How Parents Can Nurture a Lifelong Love of the Arts

In Playing From the Heart, author and illustrator Peter Reynolds (The Dot, Ish, Sky Color) captures the delight children take in exploring music, art, theater, and other forms of artistic expression. The picture book tells the story of young Raj, who enjoys plunking out tunes on his family’s piano. As he experiments, he feels like he is “mix[ing] the notes the way he mix[es] his watercolors.” Hearing his son’s heartfelt songs, his father signs Raj up for piano lessons to develop his talent. Yet, instead of continuing to fuel his love of the piano, regimented practice has the opposite effect. Raj’s interest in the instrument wanes, and he gives it up altogether, not returning to the piano until much later in life.

Sadly, Raj’s story is all too familiar to many readers. In fact, Reynolds himself had a crushing experience as a cello player in a school concert when the teacher told him to “keep his bow an inch above the strings at all times”—in other words, just pretend to play. It was only as an adult that he returned to “playing from the heart,” now on the piano.

dreamstime_61636040.jpgMotivation in the Arts

As parents, how can we more clearly understand what’s behind shifts in motivation so that we may preserve our gifted child’s joy and kindle a lifelong love of the arts?

A shift takes place when intrinsic motivation gives way to extrinsic motivation. Intrinsic motivation is desire kindled within. One who is intrinsically motivated is deeply engaged and enjoys the process—hence, Reynolds’s phrase “playing from the heart.” Extrinsic motivation is behavior controlled by outside factors, such as a promise of rewards or a fear of punishment.

Harvard Business School professor Theresa Amabile has led several decades of research that demonstrates that creativity flourishes under the influence of intrinsic motivation. Intrinsic motivators include “interest, enjoyment, satisfaction, and challenge of the work itself.” There is, of course, interplay between intrinsic and extrinsic motivation, and Amabile has documented this as well. The bottom line for parents is that the task at hand—and the work more generally—must be meaningful to the child in order to sustain intrinsic motivation over time. Purposeful work leads to higher levels of creativity and more joy in one’s activities, which results in the ability to persevere.

Intrinsic motivation is, therefore, one of the most important factors to consider when encouraging children to love the arts. So, how can we avoid having to tell yet another story, like Raj’s or Peter’s, of a child who loses interest in the arts after an experience with formal teaching?

Keeping Curiosity Alive

Curiosity supports deep creative thinking and expression. Continuous curiosity cultivates a lifelong love of learning. Curiosity also stokes intrinsic motivation.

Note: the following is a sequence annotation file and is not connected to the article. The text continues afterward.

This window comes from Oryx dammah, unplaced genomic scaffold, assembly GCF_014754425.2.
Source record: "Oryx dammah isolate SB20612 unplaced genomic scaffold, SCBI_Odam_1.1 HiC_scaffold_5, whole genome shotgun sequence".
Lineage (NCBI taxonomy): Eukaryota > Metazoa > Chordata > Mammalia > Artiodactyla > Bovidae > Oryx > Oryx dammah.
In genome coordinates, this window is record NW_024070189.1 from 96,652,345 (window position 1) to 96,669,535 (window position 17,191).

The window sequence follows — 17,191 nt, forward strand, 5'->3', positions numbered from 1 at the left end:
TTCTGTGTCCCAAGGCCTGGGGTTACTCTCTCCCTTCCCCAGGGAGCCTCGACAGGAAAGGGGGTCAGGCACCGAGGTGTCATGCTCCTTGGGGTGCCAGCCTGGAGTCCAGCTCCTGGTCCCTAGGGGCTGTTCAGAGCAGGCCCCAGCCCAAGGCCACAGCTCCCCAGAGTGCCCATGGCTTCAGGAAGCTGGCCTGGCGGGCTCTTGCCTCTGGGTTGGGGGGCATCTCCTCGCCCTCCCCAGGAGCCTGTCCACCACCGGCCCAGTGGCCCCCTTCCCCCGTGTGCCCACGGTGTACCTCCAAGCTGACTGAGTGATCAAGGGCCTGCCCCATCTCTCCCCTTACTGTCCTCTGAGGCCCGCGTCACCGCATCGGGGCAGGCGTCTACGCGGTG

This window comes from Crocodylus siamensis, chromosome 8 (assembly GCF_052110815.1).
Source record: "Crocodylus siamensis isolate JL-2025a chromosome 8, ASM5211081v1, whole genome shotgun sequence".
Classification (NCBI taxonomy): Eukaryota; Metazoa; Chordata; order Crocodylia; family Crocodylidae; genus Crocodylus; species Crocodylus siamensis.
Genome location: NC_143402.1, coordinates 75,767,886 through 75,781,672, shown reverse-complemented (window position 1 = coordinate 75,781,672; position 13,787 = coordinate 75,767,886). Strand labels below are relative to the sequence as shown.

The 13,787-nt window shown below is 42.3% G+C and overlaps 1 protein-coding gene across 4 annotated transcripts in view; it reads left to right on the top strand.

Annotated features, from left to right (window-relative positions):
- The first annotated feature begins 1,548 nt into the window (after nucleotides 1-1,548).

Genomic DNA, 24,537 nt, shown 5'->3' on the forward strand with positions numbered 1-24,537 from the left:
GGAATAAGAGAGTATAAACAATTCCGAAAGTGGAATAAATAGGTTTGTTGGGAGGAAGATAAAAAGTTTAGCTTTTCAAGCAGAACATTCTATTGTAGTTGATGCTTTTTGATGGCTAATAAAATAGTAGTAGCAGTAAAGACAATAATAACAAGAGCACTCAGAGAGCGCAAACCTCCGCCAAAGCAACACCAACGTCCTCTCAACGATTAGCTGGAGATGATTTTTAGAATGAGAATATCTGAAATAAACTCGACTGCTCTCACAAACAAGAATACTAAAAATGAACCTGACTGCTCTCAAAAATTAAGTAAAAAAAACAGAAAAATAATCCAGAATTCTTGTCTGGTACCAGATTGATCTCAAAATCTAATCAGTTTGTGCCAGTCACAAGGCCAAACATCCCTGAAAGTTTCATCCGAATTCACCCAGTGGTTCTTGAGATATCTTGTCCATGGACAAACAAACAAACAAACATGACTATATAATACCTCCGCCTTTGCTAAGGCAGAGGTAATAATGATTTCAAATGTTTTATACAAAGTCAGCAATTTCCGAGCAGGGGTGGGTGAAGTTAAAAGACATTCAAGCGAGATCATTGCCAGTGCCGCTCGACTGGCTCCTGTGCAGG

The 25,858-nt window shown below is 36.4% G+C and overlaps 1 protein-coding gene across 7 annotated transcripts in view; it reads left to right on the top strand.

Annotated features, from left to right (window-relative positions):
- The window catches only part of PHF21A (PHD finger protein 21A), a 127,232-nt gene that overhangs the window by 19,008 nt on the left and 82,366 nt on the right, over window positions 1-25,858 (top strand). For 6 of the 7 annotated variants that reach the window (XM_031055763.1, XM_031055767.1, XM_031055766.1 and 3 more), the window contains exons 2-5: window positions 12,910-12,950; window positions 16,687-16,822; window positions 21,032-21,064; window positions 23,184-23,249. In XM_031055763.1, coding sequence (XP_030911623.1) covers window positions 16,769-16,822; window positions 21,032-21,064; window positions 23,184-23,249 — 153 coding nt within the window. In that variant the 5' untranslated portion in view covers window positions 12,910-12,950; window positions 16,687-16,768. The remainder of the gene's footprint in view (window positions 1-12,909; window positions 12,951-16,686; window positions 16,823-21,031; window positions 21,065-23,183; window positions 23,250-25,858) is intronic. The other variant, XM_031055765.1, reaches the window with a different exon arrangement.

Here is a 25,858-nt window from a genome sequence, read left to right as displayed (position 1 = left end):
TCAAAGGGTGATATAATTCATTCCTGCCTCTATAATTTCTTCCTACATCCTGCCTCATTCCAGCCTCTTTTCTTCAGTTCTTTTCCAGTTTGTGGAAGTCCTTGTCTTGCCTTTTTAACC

The arts have the potential to create opportunities for self-reflection and self-expression, but gifted kids often lose interest in the arts the same way they lose interest in school: when teachers do not draw out students’ own original, exploratory thinking. Many people believe that the mere act of coloring in the lines or following directions to a Pinterest project are creative, but creativity involves problem solving, which is a combination of divergent (generating ideas, imagining, visioning) and convergent thinking (evaluating and choosing the ideas). If your piano lesson only requires playing songs and memorizing notes, you are not using the full range of creative thinking.

Many teachers operate under the false belief that you must learn skills first in order to be creative. Skills development is certainly part of growth in any art, but this can be done simultaneously with actual creative expression. Just think of Raj. As a toddler banging on the piano keys, he was getting to know the sounds. Over time, he learned to put them together. This process included the full range of creative thinking and opportunities for self-expression. He may not have been technically advanced, but he was motivated by the joy in the process of playing. Once he began formal teaching, he was no longer able to put himself into the music, and it became about completing an assigned task. Had his teacher used techniques that allowed for improvisation or other approaches, Raj would likely not have lost his love of music.

Whether a child goes on to be a professional artist or to simply have a lifelong love of the arts, intrinsic motivation is the key to perseverance and to finding a unique voice. So, as a parent, how can you fan this inner flame from an early age to support a lifelong interest in the arts at any level?  Here are four tips that will help.

1. Share what you love.

Your children will respond to your own enthusiasm when you share your love of the arts. To start, create a mind map (a graphical way to represent ideas and concepts) or list of all of the artists and works that inspire you. Keep this list of art forms in mind: